ES: Have you painted any self-portraits?
MM: I did a painting called Auto Portrait, which is a self-portrait, actually [even though] it’s my grandmother gardening. My accidents got me closer to my family because they really supported me. She died, so it was a way to connect her legacy with mine, and with what I was doing. Selfish Thinking is another self-portrait, which was exhibited as part of Nobody is Watching. It’s me dealing with the bad habits that I can have. If you don’t take the right decisions for yourself and you’re selfish, it becomes harder to rebuild yourself with the help of people around you. And it’s also a matter of sensibility. Life experience – personal experience – sometimes forces you to see things that you wouldn’t otherwise have seen. If I have kids one day, maybe I’ll have a different relationship with my mother, for example. Everything we do affects us personally and shapes our perspective of who we are and what we want to talk about. If you are sensitive to who you are and you are listening to yourself, everything that you live will contribute to your work.
ES: The floral patterns in the painting of your grandmother reminds me so much of Gustav Klimt.
MM: There are some references to that, with the colours, and especially what she’s wearing. It’s strange because Klimt had a very particular relationship with nature. Growing up in Haiti certainly played a big role because you have access to nature. If you’re not in nature, you can see nature everywhere you go. And my grandmother loved it. She had green fingers and she gave them to a lot of people in the family. So, it was very important for me to put her in her natural habitat.
ES: Why was your exhibition at Kavi Gupta called Nobody is Watching?
MM: I really had to focus on some precious things that I had inside me without thinking about anybody watching. It’s something that I’m developing with time, to keep that level of honesty and intimacy in my work, to make it relevant for me, first. About my traumatic accident in London, I like to say that I died and came back. The paintings are about my family, about my relationship with myself and my recovery. The show’s title comes from a painting I did of the same name. It’s of a little girl – a friend of mine – playing in the sand. She probably didn’t know that someone was taking a picture of her. I like the idea of doing something with so much concentration that you completely forget about the world around you. That’s exactly what was happening in the studio. I wasn’t thinking about how it would be received, I don’t work like that. I don’t work with those concerns in mind.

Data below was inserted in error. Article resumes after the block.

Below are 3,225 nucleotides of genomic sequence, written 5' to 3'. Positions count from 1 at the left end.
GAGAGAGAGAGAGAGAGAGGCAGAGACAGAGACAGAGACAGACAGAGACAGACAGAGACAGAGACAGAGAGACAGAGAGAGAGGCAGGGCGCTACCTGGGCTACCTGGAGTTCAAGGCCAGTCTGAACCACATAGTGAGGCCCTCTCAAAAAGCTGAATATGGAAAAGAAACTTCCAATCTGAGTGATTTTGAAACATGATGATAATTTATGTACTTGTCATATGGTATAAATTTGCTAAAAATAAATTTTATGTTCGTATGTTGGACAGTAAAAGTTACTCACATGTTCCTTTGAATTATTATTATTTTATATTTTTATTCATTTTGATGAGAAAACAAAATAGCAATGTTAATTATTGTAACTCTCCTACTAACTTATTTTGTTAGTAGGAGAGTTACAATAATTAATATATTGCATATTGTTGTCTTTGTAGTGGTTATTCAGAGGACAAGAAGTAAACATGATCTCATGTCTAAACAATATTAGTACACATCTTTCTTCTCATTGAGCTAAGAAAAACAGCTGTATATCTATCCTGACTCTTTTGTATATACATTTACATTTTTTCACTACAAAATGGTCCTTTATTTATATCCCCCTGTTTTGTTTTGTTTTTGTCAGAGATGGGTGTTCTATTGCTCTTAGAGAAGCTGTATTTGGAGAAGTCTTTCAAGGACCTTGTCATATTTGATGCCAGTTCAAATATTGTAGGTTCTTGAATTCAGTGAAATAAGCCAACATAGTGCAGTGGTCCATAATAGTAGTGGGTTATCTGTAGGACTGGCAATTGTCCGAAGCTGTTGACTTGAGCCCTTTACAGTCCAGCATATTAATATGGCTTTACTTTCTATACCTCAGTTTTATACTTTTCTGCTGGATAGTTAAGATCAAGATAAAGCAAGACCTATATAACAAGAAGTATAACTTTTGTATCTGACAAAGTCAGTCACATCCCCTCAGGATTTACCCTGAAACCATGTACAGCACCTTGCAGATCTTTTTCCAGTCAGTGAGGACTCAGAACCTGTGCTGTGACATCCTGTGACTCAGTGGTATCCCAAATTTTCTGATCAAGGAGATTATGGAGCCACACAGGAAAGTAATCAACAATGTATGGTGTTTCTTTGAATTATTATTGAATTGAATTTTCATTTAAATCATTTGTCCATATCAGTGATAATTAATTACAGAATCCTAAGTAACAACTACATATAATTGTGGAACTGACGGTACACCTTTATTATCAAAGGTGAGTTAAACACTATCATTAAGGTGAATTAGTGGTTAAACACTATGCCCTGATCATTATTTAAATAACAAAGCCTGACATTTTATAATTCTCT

ES: When you lost your memory, did you lose everything prior to the accident?
MM: I have some holes in my memory now. I lost my short-term memory for a week and they didn’t know if it would come back and I didn’t remember anything from the accident. But I remember my family, you know, and my time at Goldsmiths. But it took me a while to recall my debit card pin, for example. It wasn’t just the memory. I couldn’t have a conversation. I couldn’t concentrate, I damaged a nerve, so I couldn’t see well in my left eye. Everything was double. I broke my face and my jaw also. Let’s just say it was a long recovery process.
When the accident happened, I received a bunch of calls, a bunch of Facebook messages, which I could only see a month afterwards and there was a message from my grandmother on Skype. She was dying from cancer at the time, that tells you the kind of woman she was. She called me and she said: “Keep fighting, I’m going to be your rampart.” So, there’s a painting in the show called Rampart, which is an image of her holding me as a baby. Obviously, it’s abstracted because I was trying to tap into what was happening. There was literally a kind of transfer between her leaving and me coming back.
ES: Do you know what your next project will be?
MM: I have a big exhibition coming up in Brussels at Maruani Mercier starting in October. The working title is The Spell on You. I’m in the middle of conceptualising the show, but I haven’t found the core of it yet. Art has a strong aura, and this magical and mystical aspect of it is something I want to tap into and explore. The idea of a spell seems to be a good way to address that. Also, I have been listening to Nina Simone’s album I Put a Spell on You a lot lately – her genius certainly contributed to the title, too.